Graduate Thesis Or Dissertation


Patterns of Sulfur and Carbon Biogeochemistry in Three Wetland Types Across an Alpine Landscape, Niwot Ridge, Colorado Public Deposited
  • Wetlands serve as important locations of disproportionately high biogeochemical activity and plant productivity in many lowland regions. However, little is known about the function of alpine wetlands, or about how their biogeochemical cycling compares with the broader alpine landscape, which is usually composed of thin, rocky soils and tundra vegetation. In my thesis research, I compared the soil and water biogeochemistry among three types of alpine wetlands at Niwot Ridge, CO: alpine wet meadow (AWM), periglacial solifluction lobe (PSL), and subalpine wetland (SAW). Each wetland type exhibited unique biogeochemical characteristics. SAWs had high organic matter, high carbon concentrations, and low bulk density. Mean loss on ignition from SAW samples (70%) was significantly higher than AWM and PSL samples (17% and 13%, respectively), mean soil %C and DOC in surface water from SAW samples (37.2% and 12.8 mg L-1, respectively) was higher than in AWMs (9.4% and 6.5 mg L-1), and in PSLs (7.0% and 7.3 mg L-1), and soil bulk density was lower in SAWs (0.16 g cm-3) than in AWMs (0.48 g cm-3) and PSLs (1.06 g cm-3). PSLs had very high sulfur concentrations in soil and water as sulfate, at 0.603 mg S g-1 dry soil and 16.4 mg S L-1, compared to 0.016 mg S g-1 dry soil and 0.5 mg S L-1 in AWMs and 0.042 mg S g-1 dry soil and 0.2 mg S L-1 in SAWs. PSLs also had low soil pH, with a mean pH of 3.95 in interior soil samples from PSLs, compared to 4.56 and 4.23 in the AWMs and SAWs, respectively. Compared to surrounding alpine dry meadow, all wetlands had higher water content, higher organic matter, lower pH, and higher soil extractable sulfur as sulfate in interior pools, and AMWs and SAWs had higher total soil carbon. These findings suggest that wetlands may have a disproportionate effect on biogeochemical and ecological processes in alpine landscapes.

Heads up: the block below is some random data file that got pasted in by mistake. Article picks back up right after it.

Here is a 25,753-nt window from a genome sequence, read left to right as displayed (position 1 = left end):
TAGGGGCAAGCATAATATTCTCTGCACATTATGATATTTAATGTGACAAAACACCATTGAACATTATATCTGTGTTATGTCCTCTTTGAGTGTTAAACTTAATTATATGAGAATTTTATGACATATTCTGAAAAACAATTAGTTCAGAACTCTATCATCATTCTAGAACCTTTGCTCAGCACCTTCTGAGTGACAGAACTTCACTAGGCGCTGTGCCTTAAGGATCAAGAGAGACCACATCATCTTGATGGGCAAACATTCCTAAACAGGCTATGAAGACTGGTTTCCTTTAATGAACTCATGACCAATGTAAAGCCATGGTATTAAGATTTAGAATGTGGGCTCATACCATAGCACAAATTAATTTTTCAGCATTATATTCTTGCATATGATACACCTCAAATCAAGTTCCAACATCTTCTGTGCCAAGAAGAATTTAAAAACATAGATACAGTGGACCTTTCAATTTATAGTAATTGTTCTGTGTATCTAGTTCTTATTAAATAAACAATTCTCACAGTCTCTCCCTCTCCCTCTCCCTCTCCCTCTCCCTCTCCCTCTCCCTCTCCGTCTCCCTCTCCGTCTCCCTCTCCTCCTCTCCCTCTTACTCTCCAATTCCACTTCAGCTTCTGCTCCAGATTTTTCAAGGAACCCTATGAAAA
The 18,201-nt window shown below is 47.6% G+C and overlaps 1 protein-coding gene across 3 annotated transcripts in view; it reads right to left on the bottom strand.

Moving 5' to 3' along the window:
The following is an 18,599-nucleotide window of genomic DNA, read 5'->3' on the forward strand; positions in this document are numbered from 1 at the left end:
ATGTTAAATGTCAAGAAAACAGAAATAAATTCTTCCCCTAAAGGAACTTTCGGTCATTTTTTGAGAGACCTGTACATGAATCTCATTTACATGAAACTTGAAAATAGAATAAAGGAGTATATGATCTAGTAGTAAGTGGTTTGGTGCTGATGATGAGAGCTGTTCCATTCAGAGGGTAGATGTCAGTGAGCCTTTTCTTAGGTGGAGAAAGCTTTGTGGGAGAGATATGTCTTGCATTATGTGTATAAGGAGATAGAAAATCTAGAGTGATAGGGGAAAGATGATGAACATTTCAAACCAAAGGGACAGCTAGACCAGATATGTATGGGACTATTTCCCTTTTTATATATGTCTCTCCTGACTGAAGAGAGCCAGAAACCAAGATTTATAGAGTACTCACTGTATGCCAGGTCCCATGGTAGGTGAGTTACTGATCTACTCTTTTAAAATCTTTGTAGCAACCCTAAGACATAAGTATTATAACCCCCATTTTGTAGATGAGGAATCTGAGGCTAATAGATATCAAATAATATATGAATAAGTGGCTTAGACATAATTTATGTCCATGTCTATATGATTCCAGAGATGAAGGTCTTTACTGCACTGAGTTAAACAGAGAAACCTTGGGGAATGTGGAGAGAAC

Date Issued
  • 2021-11-25
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Last Modified
  • 2022-04-13
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